He then goes to Paris and helps with the construction of the opera house and puts in all those trap doors and passageways and decides that is where he will live. I assume he was wearing some kind of disguise through all of this to hide his disfiguration.
In the musical, we learn his mother didn’t love him due to his face, and at some point, was the “circus freak”, this was also in the book by the way.
In the movie, he kills the guy who is in charge of the circus, and a young Madame Giry sees and helps him run away and has him live below the opera where she is training.
Before moving on to Christine, I want to share some quotes from the book that show the kind of person Erik is, “His horrible, unparalleled and repulsive ugliness put him without the pale of humanity; and it often seemed to me that, for this reason, he no longer believed that he had any duty toward the human race.”
Another quotes says how he is, “.. in certain respects, a regular child, vain and self-conceited, and there is nothing he loves so much, after astonishing people, as to prove all the really miraculous ingenuity of his mind.”
The Phantom and Christine
In the book, Erik seems to be beyond positive influence. Of course, he does release Christine in the end, but still, he has a backwards way of thinking and is not sane. The book really shows how much he tormented Christine, tricked her, manipulated her, and forced her to do what he wanted. At one point near the end, he leaves her alone in his chambers and while alone she tries to commit suicide by banging her head against the wall repeatedly! When he comes back, he ties her up to prevent her from harming herself further.
She also can’t show her affection for Raoul because of how controlling and jealous he is. This is kind of shown in the movie with them having a “secret” engagement, but in the book, it was even more so.
We learn in the book that Christine was visited by his voice, and later told Madame Giry about it (her adoptive mother) and wondered if it was the Angel of Music her father said would one day visit her. Giry advised Christine to ask the voice, so next time he spoke to her she asked if he was the Angel of Music to which he said he was.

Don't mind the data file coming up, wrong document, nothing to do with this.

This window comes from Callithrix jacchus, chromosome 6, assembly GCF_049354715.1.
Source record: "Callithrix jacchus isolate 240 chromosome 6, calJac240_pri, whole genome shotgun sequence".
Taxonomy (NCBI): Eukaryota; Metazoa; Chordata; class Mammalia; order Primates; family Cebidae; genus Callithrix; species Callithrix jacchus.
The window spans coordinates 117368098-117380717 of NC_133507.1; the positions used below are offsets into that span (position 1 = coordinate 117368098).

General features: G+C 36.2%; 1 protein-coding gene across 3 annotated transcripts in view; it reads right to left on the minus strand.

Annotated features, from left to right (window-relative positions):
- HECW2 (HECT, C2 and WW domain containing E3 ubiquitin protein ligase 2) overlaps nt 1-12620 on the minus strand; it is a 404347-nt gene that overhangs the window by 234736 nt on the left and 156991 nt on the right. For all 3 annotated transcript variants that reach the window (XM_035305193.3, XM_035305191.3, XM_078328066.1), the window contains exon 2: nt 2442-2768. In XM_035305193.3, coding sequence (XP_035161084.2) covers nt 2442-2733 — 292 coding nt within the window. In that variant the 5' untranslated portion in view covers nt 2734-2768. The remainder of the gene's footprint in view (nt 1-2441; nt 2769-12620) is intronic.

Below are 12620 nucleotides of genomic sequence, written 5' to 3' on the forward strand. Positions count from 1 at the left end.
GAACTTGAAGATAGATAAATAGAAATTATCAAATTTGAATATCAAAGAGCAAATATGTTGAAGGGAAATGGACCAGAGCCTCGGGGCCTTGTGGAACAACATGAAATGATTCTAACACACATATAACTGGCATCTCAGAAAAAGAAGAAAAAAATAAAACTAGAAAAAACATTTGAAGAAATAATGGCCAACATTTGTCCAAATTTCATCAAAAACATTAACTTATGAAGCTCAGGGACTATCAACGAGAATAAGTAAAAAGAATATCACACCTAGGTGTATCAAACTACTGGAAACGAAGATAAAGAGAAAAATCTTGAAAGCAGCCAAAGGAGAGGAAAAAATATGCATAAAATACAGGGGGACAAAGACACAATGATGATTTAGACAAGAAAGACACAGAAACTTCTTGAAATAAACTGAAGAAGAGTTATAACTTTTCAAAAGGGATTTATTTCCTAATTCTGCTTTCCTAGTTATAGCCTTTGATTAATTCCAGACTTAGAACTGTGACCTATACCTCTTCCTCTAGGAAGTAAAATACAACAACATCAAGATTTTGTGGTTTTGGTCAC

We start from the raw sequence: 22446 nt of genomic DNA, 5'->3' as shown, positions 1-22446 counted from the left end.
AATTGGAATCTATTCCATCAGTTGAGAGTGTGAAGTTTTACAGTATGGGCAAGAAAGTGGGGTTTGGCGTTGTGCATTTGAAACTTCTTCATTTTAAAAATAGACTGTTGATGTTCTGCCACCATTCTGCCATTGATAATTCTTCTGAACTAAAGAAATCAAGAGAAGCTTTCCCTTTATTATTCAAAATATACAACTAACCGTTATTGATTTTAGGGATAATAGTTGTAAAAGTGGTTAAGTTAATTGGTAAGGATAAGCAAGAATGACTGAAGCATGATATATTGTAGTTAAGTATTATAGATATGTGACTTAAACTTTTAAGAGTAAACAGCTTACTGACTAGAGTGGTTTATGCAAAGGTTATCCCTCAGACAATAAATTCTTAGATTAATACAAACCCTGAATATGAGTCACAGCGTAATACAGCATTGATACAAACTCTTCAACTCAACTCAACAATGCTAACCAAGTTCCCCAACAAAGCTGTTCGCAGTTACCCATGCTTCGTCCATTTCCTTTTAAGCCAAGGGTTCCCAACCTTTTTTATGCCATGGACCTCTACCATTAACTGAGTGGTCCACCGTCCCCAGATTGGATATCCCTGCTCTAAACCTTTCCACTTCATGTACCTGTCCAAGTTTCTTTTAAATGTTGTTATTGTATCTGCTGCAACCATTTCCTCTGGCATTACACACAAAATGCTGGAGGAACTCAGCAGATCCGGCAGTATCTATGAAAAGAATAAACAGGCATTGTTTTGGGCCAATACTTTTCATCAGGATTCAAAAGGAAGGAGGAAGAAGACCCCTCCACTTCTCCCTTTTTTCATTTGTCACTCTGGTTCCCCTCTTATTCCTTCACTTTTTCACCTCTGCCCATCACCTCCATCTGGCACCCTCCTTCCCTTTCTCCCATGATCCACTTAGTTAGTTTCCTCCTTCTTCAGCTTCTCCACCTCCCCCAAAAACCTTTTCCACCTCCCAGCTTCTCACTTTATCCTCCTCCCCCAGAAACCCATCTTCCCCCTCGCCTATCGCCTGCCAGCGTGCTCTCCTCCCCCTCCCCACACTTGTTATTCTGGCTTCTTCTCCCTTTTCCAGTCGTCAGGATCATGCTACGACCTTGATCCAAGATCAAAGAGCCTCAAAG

In the book, when Christine is telling Raoul about everything, he thinks to himself, “He now realized the possible state of mind of a girl brought up between a superstitious fiddler and a visionary old lady and he shuddered when he thought of the consequences of it all.”
In the book Erik gives Christine a ring when having her with him for a week or two. He tells her she must wear the ring as a symbol of her loyalty to him. Raoul asks her about it but she avoids answering for a while. She suggests she and Raoul pay pretend to be engaged for the next little while and tells him that the Phantom is busy working on his opera piece and when he works on it he become obsessed and does nothing else, so they are therefore safe to roam the opera house together. Though she tries to stay on the higher floors, hoping that will reduce the risk of the Phantom seeing her with Raoul. Of course, as scene in both movies, when they go to the opera rooftop and she tells him all about the Phantom, the Phantom is there too and overhears it all.
The movie does have the line the Phantom says about Raoul, “He was bound to love you when he heard you sing” which watching now comes off very manipulative. As if the Phantom is the only one who can truly love her because he wanted to be with her before she became well known for her singing. As if Raoul doesn’t truly love her, but just likes her for her voice and fame.
Also, in the book when Christine takes off the Phantom’s mask while in his lair, he goes kind of crazy, which the movie shows. But in the book, he grabs her and forces her to look at his face, then takes her hand and uses her fingernails to scratch his own face.
Christine and Raoul
In the book, Raoul is also very possessive of Christine and very jealous. He also doesn’t seem very concerned for her, rather is only worried about himself. He hears her in her dressing room saying, “Poor Erik” and thinks, “At first, he thought he must be mistaken. To begin with, he was persuaded that, if any one was to be pitied, it was he, Raoul. It would have been quite natural if she had said, “Poor Raoul,” after what had happened between them. But, shaking her head, she repeated: “Poor Erik!””
When Christine tries telling him she can’t be with him, rather than seeing the signs that she is being manipulated and controlled by a murderous man, he instead gets incredibly mean and says horrible things to her, to which she replies, ““You will beg my pardon, one day, for all those ugly words, Raoul, and when you do I shall forgive you!” He shook his head. “No, no, you have driven me mad! When I think that I had only one object in life: to give my name to an opera wench!””